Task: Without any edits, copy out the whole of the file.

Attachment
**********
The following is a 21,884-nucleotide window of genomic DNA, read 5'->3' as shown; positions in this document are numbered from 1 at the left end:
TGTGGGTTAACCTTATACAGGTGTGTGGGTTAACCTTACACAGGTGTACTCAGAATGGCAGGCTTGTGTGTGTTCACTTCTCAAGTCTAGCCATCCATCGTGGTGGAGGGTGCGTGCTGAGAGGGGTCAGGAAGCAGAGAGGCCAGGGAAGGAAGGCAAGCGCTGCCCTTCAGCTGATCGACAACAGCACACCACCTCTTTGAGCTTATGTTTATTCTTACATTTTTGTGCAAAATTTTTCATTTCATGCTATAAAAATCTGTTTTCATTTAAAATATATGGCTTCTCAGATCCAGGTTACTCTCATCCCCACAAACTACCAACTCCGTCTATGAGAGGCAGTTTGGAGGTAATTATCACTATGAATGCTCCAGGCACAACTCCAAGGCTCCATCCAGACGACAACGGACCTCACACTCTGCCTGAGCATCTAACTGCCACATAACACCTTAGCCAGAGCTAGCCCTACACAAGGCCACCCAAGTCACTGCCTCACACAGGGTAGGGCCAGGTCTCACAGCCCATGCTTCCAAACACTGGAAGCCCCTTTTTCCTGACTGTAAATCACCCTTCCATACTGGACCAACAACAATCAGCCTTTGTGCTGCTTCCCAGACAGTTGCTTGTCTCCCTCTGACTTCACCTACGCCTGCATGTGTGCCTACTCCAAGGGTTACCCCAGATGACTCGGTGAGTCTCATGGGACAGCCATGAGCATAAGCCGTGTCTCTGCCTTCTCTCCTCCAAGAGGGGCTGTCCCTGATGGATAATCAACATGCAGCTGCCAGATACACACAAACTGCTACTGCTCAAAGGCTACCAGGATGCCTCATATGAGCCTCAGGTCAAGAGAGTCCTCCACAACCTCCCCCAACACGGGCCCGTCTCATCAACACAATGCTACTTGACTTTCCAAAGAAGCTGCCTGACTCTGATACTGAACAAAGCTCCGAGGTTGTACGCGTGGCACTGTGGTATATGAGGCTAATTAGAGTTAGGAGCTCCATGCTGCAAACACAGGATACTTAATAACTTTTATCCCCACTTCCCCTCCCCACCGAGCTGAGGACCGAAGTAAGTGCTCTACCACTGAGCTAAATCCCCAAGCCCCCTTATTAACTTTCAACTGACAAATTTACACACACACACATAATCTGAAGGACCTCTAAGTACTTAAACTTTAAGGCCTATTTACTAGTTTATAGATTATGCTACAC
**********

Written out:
The following is a 21,884-nucleotide window of genomic DNA, read 5'->3' as shown; positions in this document are numbered from 1 at the left end:
TGTGGGTTAACCTTATACAGGTGTGTGGGTTAACCTTACACAGGTGTACTCAGAATGGCAGGCTTGTGTGTGTTCACTTCTCAAGTCTAGCCATCCATCGTGGTGGAGGGTGCGTGCTGAGAGGGGTCAGGAAGCAGAGAGGCCAGGGAAGGAAGGCAAGCGCTGCCCTTCAGCTGATCGACAACAGCACACCACCTCTTTGAGCTTATGTTTATTCTTACATTTTTGTGCAAAATTTTTCATTTCATGCTATAAAAATCTGTTTTCATTTAAAATATATGGCTTCTCAGATCCAGGTTACTCTCATCCCCACAAACTACCAACTCCGTCTATGAGAGGCAGTTTGGAGGTAATTATCACTATGAATGCTCCAGGCACAACTCCAAGGCTCCATCCAGACGACAACGGACCTCACACTCTGCCTGAGCATCTAACTGCCACATAACACCTTAGCCAGAGCTAGCCCTACACAAGGCCACCCAAGTCACTGCCTCACACAGGGTAGGGCCAGGTCTCACAGCCCATGCTTCCAAACACTGGAAGCCCCTTTTTCCTGACTGTAAATCACCCTTCCATACTGGACCAACAACAATCAGCCTTTGTGCTGCTTCCCAGACAGTTGCTTGTCTCCCTCTGACTTCACCTACGCCTGCATGTGTGCCTACTCCAAGGGTTACCCCAGATGACTCGGTGAGTCTCATGGGACAGCCATGAGCATAAGCCGTGTCTCTGCCTTCTCTCCTCCAAGAGGGGCTGTCCCTGATGGATAATCAACATGCAGCTGCCAGATACACACAAACTGCTACTGCTCAAAGGCTACCAGGATGCCTCATATGAGCCTCAGGTCAAGAGAGTCCTCCACAACCTCCCCCAACACGGGCCCGTCTCATCAACACAATGCTACTTGACTTTCCAAAGAAGCTGCCTGACTCTGATACTGAACAAAGCTCCGAGGTTGTACGCGTGGCACTGTGGTATATGAGGCTAATTAGAGTTAGGAGCTCCATGCTGCAAACACAGGATACTTAATAACTTTTATCCCCACTTCCCCTCCCCACCGAGCTGAGGACCGAAGTAAGTGCTCTACCACTGAGCTAAATCCCCAAGCCCCCTTATTAACTTTCAACTGACAAATTTACACACACACACATAATCTGAAGGACCTCTAAGTACTTAAACTTTAAGGCCTATTTACTAGTTTATAGATTATGCTACAC